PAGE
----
The Frontal Cortex

The Wii and William James

The epic battle between video game consoles seems to have a clear winner: the Nintendo Wii.

The Wii, which uses an innovative wireless controller to translate the players’ motions onto the screen, has upset the order of the video game world. In electronics stores and elsewhere, there are growing signs that the Wii has taken the lead in buzz and sales over another new console, the Sony PlayStation 3, which offers new superlatives in processing power and graphics.

The competitive picture became clearer on Tuesday, when Sony reported disappointing profits that industry analysts attributed largely to the expensive and shaky rollout of the PlayStation 3 and lukewarm demand for the complex machines. By contrast, Nintendo said last week that its own third-quarter sales were up 40 percent from a year earlier, buoyed by Wii sales.

Why is the Wii so popular? Here’s what consumers have to say:

“You’re up and you’re moving, and it makes you feel more involved,” said Tracy Ciardiello, 28, a stay-at-home mother in Berkeley Springs, W. Va., who bought one of the last Wiis available at a Wal-Mart nearby on Sunday morning.

As I argued a few months ago in Seed, that feeling of being involved in the game has a neurological explanation.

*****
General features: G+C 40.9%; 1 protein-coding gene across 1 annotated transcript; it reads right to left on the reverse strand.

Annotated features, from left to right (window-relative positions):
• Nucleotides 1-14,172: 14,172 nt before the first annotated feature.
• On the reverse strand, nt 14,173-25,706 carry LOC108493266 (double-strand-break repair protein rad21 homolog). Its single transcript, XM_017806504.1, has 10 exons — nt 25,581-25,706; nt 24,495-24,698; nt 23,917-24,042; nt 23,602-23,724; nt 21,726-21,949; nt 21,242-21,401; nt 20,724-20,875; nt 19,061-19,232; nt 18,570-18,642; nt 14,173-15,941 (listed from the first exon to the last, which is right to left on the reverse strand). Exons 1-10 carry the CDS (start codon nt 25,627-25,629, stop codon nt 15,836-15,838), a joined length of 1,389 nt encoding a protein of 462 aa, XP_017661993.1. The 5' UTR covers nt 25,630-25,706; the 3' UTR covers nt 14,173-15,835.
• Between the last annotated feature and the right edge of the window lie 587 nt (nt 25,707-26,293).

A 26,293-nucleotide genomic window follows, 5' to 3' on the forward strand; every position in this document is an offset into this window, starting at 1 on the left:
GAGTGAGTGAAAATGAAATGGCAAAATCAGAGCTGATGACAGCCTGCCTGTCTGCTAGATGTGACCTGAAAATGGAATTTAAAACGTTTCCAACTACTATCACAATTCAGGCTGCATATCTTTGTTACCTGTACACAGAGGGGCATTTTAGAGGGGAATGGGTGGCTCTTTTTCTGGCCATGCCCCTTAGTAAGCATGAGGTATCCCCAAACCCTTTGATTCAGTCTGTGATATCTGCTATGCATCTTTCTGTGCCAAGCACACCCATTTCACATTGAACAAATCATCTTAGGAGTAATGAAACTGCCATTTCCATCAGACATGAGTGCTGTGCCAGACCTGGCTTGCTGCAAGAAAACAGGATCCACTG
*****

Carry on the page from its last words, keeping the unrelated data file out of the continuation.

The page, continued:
While Nintendo argues that the wireless controller makes game play more intuitive–you no longer have to remember arcane sequences of buttons–it actually does something much more powerful: By involving your body in the on-screen action, the Wii makes video games more emotional.

To understand how the Wii turns Zelda into a passionate experience, we have to revisit an old theory of emotion, first proposed by the great American psychologist and philosopher William James. In his 1884 article “What is an emotion?” James argued that all of our mental feelings actually begin in the body. Although our emotions feel ephemeral, they are rooted in the movements of our muscles and the palpitations of our flesh. Typical of his work, James’ evidence consisted of vivid examples stolen straight from real life, such as a person encountering a bear in the woods.

“What kind of an emotion of fear would be left,” James wondered, “if the feeling of quickened heart beats nor of shallow breathing, neither of trembling lips nor of weakened limbs, neither of goose bumps nor of visceral stirrings, were present?” James’ answer was simple: without the body there would be no fear, for an emotion begins as the perception of a bodily change. When it comes to the drama of feelings, our flesh is the stage.

The Wii is vivid proof that William James (and, by extension, Antonio Damasio) are right: our emotions begin in the body. Unlike other game consoles, which leave us stranded on the couch, the Wii actually makes us move. If we want to win the boxing match, or defeat the evil monster trying to devour Super Mario, then we need to stab and parry and prance, not just twiddle our thumbs. We might look a little foolish, but the game has managed to excite our flesh, and that means our emotions aren’t far behind.

Can you think of any other applications for this research? I’d often thought that roller coasters would be much scarier if they got our pulse rising and adrenaline pumping before the ride began. Perhaps amusement parks should make us run a lap or two prior to getting on the coaster.